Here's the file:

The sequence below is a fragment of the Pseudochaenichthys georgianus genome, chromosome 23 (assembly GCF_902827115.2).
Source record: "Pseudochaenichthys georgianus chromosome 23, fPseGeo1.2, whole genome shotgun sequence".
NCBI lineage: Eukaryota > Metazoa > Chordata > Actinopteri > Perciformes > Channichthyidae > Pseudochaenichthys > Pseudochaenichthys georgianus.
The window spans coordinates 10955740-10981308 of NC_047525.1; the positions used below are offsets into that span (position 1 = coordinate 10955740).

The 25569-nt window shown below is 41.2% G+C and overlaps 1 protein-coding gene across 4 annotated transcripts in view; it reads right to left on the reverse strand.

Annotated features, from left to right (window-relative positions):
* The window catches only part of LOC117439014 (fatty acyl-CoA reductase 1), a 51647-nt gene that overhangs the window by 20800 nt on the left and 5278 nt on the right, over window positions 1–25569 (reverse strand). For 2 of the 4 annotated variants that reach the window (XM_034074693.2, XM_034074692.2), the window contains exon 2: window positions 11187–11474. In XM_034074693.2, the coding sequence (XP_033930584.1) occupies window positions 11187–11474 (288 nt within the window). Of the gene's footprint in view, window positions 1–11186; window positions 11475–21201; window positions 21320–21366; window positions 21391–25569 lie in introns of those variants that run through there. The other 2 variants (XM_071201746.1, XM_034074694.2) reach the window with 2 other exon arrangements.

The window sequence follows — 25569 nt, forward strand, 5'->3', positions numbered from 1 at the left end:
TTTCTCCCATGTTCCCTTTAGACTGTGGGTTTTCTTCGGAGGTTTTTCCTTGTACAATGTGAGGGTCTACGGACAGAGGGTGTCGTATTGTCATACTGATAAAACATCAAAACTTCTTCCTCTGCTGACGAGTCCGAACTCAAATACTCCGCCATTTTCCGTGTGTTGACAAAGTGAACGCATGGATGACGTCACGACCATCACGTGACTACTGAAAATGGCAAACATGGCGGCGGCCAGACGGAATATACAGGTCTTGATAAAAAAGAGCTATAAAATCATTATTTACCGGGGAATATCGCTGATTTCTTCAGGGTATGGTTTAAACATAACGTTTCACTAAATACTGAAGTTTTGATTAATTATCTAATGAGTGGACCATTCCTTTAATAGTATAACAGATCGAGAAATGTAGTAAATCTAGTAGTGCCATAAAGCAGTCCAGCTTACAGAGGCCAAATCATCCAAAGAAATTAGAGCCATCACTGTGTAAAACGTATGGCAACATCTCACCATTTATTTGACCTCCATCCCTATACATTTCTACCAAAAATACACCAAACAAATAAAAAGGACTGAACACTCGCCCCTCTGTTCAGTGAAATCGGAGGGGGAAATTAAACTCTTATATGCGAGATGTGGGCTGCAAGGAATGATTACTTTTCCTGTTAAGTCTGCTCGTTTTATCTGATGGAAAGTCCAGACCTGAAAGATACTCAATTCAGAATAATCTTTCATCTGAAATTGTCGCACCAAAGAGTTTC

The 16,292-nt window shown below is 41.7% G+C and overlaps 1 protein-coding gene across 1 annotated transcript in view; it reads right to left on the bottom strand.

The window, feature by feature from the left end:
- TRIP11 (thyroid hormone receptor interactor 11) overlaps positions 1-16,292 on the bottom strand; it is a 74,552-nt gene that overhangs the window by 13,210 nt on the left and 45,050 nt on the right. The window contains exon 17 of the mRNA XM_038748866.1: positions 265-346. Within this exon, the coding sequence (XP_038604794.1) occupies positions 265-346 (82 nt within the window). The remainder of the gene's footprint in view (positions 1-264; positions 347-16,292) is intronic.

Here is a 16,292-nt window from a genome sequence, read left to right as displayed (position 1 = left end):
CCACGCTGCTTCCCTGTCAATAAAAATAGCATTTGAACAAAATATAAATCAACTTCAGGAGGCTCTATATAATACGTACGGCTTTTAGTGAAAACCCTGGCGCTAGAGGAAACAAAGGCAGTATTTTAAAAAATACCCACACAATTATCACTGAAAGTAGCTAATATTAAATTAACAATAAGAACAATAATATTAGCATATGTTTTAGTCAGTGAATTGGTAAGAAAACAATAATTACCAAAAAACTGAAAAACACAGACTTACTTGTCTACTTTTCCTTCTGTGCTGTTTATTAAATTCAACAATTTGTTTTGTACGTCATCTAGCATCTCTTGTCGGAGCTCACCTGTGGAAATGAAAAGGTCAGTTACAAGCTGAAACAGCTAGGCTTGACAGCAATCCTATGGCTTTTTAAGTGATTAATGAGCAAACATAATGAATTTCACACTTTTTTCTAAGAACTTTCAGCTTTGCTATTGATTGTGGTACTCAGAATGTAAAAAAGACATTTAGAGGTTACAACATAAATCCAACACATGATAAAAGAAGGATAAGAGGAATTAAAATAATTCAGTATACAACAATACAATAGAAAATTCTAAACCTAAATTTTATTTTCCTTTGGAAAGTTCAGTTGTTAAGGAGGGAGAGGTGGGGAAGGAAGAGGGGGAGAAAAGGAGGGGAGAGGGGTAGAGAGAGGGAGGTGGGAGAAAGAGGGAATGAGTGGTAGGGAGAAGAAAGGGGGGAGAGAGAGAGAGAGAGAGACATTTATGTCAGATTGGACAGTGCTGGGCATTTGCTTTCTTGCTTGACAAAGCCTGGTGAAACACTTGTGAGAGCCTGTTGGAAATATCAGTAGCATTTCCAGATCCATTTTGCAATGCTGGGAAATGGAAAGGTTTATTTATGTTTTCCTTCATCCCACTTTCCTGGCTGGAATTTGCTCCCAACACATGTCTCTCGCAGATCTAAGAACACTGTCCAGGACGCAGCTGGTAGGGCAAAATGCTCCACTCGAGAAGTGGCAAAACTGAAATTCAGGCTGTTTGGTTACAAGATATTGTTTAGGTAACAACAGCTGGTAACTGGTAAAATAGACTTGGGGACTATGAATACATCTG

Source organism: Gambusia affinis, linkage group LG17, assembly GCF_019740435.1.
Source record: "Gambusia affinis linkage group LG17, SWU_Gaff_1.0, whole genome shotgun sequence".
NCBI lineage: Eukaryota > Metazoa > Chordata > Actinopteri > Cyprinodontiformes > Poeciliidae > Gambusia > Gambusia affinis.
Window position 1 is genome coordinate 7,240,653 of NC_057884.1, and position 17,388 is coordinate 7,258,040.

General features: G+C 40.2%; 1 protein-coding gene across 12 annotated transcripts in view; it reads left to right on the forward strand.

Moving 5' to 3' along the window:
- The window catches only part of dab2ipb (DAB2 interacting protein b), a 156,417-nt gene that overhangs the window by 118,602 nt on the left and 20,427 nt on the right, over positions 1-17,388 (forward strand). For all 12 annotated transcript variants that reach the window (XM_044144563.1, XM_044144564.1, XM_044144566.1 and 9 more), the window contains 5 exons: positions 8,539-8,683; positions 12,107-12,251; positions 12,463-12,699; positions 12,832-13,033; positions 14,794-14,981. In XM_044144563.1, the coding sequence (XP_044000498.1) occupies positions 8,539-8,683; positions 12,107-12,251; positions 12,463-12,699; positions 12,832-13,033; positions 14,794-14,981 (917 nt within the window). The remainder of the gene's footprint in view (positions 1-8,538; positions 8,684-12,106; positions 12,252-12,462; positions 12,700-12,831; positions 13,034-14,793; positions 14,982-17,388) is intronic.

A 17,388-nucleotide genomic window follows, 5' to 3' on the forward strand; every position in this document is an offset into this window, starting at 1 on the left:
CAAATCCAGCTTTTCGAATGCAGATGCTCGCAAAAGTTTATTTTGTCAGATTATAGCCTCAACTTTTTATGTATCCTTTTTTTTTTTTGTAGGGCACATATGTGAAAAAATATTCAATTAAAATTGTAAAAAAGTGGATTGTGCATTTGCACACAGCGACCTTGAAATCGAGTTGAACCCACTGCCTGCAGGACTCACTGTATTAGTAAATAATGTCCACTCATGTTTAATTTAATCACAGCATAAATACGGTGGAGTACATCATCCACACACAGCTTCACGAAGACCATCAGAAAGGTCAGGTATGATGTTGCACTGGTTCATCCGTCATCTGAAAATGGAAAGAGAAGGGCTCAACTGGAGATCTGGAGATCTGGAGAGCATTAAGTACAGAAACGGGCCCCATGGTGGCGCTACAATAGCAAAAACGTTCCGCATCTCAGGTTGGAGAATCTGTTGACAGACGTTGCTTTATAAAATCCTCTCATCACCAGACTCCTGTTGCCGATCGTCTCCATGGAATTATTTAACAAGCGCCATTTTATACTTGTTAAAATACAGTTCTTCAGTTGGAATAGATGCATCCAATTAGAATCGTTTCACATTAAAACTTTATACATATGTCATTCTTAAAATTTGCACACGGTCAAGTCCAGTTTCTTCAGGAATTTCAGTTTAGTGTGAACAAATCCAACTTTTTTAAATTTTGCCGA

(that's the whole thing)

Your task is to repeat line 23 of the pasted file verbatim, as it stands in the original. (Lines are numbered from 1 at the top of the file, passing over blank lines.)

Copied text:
CAAATCCAGCTTTTCGAATGCAGATGCTCGCAAAAGTTTATTTTGTCAGATTATAGCCTCAACTTTTTATGTATCCTTTTTTTTTTTTGTAGGGCACATATGTGAAAAAATATTCAATTAAAATTGTAAAAAAGTGGATTGTGCATTTGCACACAGCGACCTTGAAATCGAGTTGAACCCACTGCCTGCAGGACTCACTGTATTAGTAAATAATGTCCACTCATGTTTAATTTAATCACAGCATAAATACGGTGGAGTACATCATCCACACACAGCTTCACGAAGACCATCAGAAAGGTCAGGTATGATGTTGCACTGGTTCATCCGTCATCTGAAAATGGAAAGAGAAGGGCTCAACTGGAGATCTGGAGATCTGGAGAGCATTAAGTACAGAAACGGGCCCCATGGTGGCGCTACAATAGCAAAAACGTTCCGCATCTCAGGTTGGAGAATCTGTTGACAGACGTTGCTTTATAAAATCCTCTCATCACCAGACTCCTGTTGCCGATCGTCTCCATGGAATTATTTAACAAGCGCCATTTTATACTTGTTAAAATACAGTTCTTCAGTTGGAATAGATGCATCCAATTAGAATCGTTTCACATTAAAACTTTATACATATGTCATTCTTAAAATTTGCACACGGTCAAGTCCAGTTTCTTCAGGAATTTCAGTTTAGTGTGAACAAATCCAACTTTTTTAAATTTTGCCGA